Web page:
Wasseem El Sarraj reports from his home in Gaza:
In our house we have become military experts, specializing in the sounds of Israeli and Palestinian weapons. We can distinguish with ease the sound of Apaches, F-16 missiles, drones, and the Fajr rockets used by Hamas. When Israeli ships shell the coast, it’s a distinct and repetitive thud, marked by a one-second delay between the launch and the impact. The F-16s swoop in like they are tearing open the sky, lock onto their target and with devastating precision destroy entire apartment blocks. Drones: in Gaza, they are called zananas, meaning a bee’s buzz. They are the incessant, irritating creatures. They are not always the harbingers of destruction; instead they remain omnipresent, like patrolling prison guards. Fajr rockets are absolutely terrifying because they sound like incoming rockets. You hear them rarely in Gaza City and thus we often confuse them for low-flying F-16s. It all creates a terrifying soundscape, and at night we lie in our beds hoping that the bombs do not drop on our houses, that glass does not shatter onto our children’s beds. Sometimes, we move from room to room in an attempt to feel some sense of safety. The reality is that there is no escape, neither inside the house nor from the confines of Gaza.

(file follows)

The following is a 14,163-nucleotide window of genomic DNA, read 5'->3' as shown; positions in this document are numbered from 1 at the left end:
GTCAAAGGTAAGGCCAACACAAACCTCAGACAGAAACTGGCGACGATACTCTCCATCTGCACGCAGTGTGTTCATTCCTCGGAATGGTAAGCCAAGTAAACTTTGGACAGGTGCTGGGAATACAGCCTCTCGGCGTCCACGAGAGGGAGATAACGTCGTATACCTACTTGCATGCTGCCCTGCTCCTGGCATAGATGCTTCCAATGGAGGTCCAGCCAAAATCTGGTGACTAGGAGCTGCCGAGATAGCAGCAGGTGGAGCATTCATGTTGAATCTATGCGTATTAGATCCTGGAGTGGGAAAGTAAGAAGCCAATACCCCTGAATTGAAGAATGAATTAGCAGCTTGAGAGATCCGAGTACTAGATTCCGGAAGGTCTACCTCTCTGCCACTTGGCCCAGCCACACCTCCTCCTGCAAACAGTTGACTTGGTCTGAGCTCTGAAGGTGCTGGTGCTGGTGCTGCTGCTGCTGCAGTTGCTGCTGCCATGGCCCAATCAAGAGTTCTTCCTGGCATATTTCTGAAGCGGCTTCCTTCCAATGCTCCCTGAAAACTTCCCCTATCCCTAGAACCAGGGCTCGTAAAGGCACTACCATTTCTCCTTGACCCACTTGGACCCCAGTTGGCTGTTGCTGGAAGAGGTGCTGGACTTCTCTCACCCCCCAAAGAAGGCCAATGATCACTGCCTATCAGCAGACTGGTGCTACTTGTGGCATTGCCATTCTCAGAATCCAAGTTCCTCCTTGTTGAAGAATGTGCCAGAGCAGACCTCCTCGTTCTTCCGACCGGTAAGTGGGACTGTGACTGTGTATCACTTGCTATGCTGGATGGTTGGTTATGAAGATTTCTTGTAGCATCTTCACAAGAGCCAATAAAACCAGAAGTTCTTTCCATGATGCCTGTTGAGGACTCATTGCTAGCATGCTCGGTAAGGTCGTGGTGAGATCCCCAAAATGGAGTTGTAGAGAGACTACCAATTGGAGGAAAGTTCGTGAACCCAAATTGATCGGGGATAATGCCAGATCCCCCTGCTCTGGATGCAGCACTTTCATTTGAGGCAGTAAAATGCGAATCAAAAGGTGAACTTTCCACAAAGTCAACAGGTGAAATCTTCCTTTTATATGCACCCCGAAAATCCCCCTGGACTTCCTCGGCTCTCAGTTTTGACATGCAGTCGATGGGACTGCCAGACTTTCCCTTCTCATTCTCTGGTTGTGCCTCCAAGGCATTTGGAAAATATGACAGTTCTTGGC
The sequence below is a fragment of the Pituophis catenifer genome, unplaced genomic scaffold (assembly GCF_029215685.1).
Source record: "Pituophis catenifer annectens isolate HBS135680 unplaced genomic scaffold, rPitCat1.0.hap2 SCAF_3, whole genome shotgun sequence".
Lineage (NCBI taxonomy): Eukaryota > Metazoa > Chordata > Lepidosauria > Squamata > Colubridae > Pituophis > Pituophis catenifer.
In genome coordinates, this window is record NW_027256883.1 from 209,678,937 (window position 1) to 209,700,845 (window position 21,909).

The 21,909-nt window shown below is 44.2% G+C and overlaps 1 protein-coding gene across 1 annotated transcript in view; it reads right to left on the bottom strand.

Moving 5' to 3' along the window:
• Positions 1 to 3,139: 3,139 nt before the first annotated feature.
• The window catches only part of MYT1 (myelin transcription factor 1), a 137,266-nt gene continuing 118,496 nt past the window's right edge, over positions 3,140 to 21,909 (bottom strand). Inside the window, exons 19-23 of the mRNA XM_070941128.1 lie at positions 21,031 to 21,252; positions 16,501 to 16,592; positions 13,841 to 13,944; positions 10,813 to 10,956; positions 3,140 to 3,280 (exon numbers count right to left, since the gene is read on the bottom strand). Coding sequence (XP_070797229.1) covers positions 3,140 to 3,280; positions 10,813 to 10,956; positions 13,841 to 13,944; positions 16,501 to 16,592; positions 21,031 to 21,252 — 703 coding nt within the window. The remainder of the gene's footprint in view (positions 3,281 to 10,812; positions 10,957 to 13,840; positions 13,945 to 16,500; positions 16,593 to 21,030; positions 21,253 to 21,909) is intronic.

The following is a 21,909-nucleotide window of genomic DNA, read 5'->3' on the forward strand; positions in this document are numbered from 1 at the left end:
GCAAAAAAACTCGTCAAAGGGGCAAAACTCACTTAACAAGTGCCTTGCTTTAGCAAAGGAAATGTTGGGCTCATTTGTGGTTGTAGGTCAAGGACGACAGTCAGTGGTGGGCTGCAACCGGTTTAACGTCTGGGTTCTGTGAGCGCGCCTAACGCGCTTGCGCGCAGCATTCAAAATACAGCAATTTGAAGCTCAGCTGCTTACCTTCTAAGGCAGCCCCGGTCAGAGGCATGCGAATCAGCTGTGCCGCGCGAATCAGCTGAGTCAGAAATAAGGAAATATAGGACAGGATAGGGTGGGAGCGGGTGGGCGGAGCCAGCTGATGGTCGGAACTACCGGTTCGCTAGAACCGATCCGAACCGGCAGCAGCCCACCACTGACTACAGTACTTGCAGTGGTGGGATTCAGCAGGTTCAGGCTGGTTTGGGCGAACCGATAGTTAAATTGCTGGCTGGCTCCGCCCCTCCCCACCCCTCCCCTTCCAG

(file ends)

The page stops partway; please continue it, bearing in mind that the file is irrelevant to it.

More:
YouTube above from "rosaingaza," who writes, "17 November 2012 I spent the night at an house near Gaza seaport and I put my camera outside the window while the Israeli navy was bombing Gaza."